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California outlaws online impersonation

gavelOnline reputations on sites like Facebook, MySpace, Twitter, Google and the like are becoming just as important as offline reputations in terms of getting into university or employment. The internet has been a wild west, where reputations can be damaged with clicks of a mouse.  Well, this Saturday  online impersonation that seeks to harm becomes a crime in California.

I am unimpressed by the people, who think they can get away with illegal acts online and hide behind presumed anonymity.  I think most of my readers will recall these recent events.

Impersonator’s Alley 2010

December 2010 A 27-year-old guard at the Adult Correctional Institutions has been arrested by state police after allegedly pretending to be his boss, department of corrections head A.T. Wall, on a page posted on Facebook. — ACI guard arrested for posing as his boss on Facebook

December 2010 When 18-year-old Ally Pfeiffer found a Facebook profile impersonating her and replacing her photograph with a picture of a cow to mock her weight, she cried.Then she tracked down the billies and charged them. — Facebook Bullies Charged After Victim Tracks Them Down

October 2010  Bloggers from TechCrunch  created a fake profile of Google’s CEO Eric Schmidt in order to point out a possible security issue stemming from the way Facebook works. The interesting aspect about this proof-of-concept attack is the use of an email address belonging to the victim during registration, even though the impersonator doesn’t have access to it. — Facebook’s Inner Workings Facilitate Impersonation

October 2010 Australian singer Ella Hooper has been impersonated by a Facebook imposter. The imposter created a Facebook fan page and pretended to be Ella, using photos of the former Killing Heidi star to convince over 5000 fans it was her official page.

September 2010 A Rutgers University student killed himself after his classmates allegedly posted a video of him having sex with another man. — Student Kills Himself After Sex Webcast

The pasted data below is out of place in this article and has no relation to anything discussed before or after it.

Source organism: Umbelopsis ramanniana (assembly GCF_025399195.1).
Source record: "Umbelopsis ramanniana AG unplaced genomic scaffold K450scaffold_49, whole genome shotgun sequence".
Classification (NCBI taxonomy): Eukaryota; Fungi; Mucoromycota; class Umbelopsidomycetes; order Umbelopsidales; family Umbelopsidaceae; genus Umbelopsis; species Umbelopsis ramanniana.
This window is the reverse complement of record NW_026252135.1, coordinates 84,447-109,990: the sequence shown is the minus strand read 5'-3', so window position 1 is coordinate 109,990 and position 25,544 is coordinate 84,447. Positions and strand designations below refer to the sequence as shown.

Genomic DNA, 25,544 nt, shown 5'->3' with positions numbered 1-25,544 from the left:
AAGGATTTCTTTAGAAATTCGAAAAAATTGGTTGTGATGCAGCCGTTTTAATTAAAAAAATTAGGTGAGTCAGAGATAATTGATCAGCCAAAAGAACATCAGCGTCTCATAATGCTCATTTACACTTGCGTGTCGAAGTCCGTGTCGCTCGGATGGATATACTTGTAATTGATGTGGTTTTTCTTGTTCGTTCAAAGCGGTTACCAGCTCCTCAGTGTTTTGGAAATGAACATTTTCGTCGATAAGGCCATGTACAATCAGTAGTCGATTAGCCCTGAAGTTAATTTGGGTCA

April, 2010 The lawyer for a 16-year-old who filed a complaint against his mother that resulted in a misdemeanor harassment charge says it’s OK for parents to monitor a child’s internet activities, but impersonation isn’t. — Impersonating son on Facebook at heart of issue

Felony charges against the woman who prosecutors say drove a 13-year-old girl to suicide through MySpace impersonation have been dropped – but Lori Drew has been found guilty of three counts of misdemeanour. — Woman cleared of felonies in MySpace suicide case

California outlaws online impersonation

Assuming another person’s identity on the internet and fabricating an e-mail or Facebook account, Twitter account, etc. is no longer a laughing matter. Pretending to be someone else on Facebook, or anywhere else online, becomes a crime in California as of this Saturday.  A state law effective  authored by Sen. Joe Simitian, D-Palo Alto, makes online impersonation, when it seeks to harm someone, illegal.

SB 1411: Criminal E-personation (2010) SB 1411 is no longer active. Its final status was: SB 1411 is no longer active. Its final status was: Signed into Law and you can read its final text on the Legislature’s Bill Information site.

Falsely sourced e-mails, tweets and Web posts have become ubiquitous online, and it’s not uncommon for someone to create a Facebook or MySpace account in someone else’s name. If this is done to “harm, intimidate, threaten or defraud,” according to Senate Bill 1411, it will be a misdemeanor punishable by up to a $1,000 fine and a year in jail. — Local lawmaker makes sure nobody else creates your Facebook page

The law specifically prohibits impersonating anyone online with the objective of harming, intimidating, threatening or defrauding. Such acts become misdemeanors punishable by a fine up up to $1000 and a year in jail. — Facebook Fakes Become Misdemeanors Starting 2011

From Facebook’s Statement of Rights and Responsibilities:

“We respect other people’s rights, and expect you to do the same.

  1. You will not post content or take any action on Facebook that infringes or violates someone else’s rights or otherwise violates the law.
  2. We can remove any content or information you post on Facebook if we believe that it violates this Statement.
  3. We will provide you with tools to help you protect your intellectual property rights. To learn more, visit our How to Report Claims of Intellectual Property Infringement page.
  4. If we remove your content for infringing someone else’s copyright, and you believe we removed it by mistake, we will provide you with an opportunity to appeal.
  5. If you repeatedly infringe other people’s intellectual property rights, we will disable your account when appropriate.”

Use Facebook’s IP infringement form to complain.

From Twitter’s Impersonation Policy: